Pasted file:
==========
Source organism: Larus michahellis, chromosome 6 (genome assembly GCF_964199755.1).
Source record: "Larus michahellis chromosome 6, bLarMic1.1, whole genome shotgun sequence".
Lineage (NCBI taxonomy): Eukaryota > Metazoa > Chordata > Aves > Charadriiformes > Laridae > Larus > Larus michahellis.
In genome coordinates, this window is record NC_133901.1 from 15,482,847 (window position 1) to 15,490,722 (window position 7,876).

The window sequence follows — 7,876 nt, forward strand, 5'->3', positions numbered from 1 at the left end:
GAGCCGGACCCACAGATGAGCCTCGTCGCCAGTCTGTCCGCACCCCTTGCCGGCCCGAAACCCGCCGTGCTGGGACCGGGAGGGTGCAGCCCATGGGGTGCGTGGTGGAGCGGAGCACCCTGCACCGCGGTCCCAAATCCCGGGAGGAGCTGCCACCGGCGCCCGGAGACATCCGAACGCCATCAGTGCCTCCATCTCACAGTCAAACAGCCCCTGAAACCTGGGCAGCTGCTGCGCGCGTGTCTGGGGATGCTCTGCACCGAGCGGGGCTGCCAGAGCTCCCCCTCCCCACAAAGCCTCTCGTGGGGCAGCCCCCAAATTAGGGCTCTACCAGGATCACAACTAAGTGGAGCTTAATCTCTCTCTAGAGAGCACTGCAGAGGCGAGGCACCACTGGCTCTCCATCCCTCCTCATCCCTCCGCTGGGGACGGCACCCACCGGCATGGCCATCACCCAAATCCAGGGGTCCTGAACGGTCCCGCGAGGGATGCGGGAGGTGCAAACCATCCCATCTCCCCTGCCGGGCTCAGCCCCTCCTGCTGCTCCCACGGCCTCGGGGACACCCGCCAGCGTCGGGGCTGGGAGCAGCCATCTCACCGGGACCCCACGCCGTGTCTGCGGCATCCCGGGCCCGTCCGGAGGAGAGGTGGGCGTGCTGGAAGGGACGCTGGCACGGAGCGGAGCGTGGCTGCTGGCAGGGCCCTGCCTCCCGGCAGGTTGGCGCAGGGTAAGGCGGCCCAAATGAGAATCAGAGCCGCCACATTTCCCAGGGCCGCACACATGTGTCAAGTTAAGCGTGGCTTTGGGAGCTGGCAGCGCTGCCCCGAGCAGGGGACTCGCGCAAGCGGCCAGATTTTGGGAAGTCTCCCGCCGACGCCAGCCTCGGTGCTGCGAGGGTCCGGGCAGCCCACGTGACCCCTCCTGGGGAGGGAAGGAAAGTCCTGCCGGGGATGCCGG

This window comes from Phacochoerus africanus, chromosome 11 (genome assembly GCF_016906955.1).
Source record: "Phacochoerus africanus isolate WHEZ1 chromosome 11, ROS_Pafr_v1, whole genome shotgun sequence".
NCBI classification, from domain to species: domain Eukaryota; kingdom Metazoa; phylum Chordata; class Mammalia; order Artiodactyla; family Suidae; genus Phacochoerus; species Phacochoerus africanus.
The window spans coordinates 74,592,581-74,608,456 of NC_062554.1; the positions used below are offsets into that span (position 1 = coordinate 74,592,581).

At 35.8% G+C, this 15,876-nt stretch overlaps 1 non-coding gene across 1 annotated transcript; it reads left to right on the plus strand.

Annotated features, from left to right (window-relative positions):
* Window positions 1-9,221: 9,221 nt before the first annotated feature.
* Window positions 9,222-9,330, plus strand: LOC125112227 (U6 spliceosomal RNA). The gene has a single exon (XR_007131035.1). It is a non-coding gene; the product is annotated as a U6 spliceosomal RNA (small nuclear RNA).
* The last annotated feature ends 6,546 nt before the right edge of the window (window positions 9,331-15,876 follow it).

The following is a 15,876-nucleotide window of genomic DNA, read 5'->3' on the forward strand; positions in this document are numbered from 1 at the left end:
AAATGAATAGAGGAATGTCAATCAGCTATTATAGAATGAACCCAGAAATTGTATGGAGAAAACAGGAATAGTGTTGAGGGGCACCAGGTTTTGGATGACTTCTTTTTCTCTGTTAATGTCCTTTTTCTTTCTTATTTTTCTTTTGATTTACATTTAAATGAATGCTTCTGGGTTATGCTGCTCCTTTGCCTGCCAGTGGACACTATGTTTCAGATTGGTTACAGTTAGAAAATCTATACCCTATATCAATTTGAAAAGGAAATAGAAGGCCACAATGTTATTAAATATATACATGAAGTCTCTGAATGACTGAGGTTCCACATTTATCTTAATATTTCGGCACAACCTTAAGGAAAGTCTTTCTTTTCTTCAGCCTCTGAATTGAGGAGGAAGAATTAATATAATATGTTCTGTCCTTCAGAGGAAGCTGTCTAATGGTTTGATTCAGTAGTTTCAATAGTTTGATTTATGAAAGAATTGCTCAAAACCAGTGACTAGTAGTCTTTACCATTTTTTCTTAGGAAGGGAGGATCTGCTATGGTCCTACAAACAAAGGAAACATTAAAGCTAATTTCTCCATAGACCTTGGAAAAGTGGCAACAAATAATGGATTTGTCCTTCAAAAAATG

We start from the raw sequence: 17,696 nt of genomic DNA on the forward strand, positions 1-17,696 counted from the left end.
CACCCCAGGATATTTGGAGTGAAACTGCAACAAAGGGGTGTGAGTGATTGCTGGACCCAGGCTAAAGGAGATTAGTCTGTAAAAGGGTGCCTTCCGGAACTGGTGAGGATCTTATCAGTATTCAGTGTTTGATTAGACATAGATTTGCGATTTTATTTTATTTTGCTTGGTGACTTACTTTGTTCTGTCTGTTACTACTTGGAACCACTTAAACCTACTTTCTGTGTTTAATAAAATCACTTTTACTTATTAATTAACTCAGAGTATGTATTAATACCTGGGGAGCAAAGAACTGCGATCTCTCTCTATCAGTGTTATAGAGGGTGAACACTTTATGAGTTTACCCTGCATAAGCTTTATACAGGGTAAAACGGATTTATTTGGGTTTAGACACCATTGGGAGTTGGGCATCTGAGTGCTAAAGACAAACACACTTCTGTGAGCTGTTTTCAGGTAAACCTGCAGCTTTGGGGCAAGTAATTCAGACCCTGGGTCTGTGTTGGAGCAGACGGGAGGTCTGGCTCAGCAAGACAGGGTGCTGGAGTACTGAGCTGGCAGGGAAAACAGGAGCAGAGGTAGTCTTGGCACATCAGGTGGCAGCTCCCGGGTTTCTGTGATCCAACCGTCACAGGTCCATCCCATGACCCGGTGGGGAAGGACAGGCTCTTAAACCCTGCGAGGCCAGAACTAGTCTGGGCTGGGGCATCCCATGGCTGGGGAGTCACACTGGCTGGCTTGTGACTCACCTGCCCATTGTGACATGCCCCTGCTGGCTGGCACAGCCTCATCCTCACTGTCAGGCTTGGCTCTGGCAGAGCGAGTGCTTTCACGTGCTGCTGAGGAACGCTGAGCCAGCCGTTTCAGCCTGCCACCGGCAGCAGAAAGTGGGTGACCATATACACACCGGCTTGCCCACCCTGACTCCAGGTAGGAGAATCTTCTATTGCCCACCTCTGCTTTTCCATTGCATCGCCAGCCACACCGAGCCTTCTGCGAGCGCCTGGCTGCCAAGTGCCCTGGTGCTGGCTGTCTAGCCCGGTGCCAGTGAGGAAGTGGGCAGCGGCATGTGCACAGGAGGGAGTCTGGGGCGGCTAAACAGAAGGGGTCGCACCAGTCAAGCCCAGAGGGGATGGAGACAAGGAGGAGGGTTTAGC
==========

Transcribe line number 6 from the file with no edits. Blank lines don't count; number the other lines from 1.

GAGCCGGACCCACAGATGAGCCTCGTCGCCAGTCTGTCCGCACCCCTTGCCGGCCCGAAACCCGCCGTGCTGGGACCGGGAGGGTGCAGCCCATGGGGTGCGTGGTGGAGCGGAGCACCCTGCACCGCGGTCCCAAATCCCGGGAGGAGCTGCCACCGGCGCCCGGAGACATCCGAACGCCATCAGTGCCTCCATCTCACAGTCAAACAGCCCCTGAAACCTGGGCAGCTGCTGCGCGCGTGTCTGGGGATGCTCTGCACCGAGCGGGGCTGCCAGAGCTCCCCCTCCCCACAAAGCCTCTCGTGGGGCAGCCCCCAAATTAGGGCTCTACCAGGATCACAACTAAGTGGAGCTTAATCTCTCTCTAGAGAGCACTGCAGAGGCGAGGCACCACTGGCTCTCCATCCCTCCTCATCCCTCCGCTGGGGACGGCACCCACCGGCATGGCCATCACCCAAATCCAGGGGTCCTGAACGGTCCCGCGAGGGATGCGGGAGGTGCAAACCATCCCATCTCCCCTGCCGGGCTCAGCCCCTCCTGCTGCTCCCACGGCCTCGGGGACACCCGCCAGCGTCGGGGCTGGGAGCAGCCATCTCACCGGGACCCCACGCCGTGTCTGCGGCATCCCGGGCCCGTCCGGAGGAGAGGTGGGCGTGCTGGAAGGGACGCTGGCACGGAGCGGAGCGTGGCTGCTGGCAGGGCCCTGCCTCCCGGCAGGTTGGCGCAGGGTAAGGCGGCCCAAATGAGAATCAGAGCCGCCACATTTCCCAGGGCCGCACACATGTGTCAAGTTAAGCGTGGCTTTGGGAGCTGGCAGCGCTGCCCCGAGCAGGGGACTCGCGCAAGCGGCCAGATTTTGGGAAGTCTCCCGCCGACGCCAGCCTCGGTGCTGCGAGGGTCCGGGCAGCCCACGTGACCCCTCCTGGGGAGGGAAGGAAAGTCCTGCCGGGGATGCCGG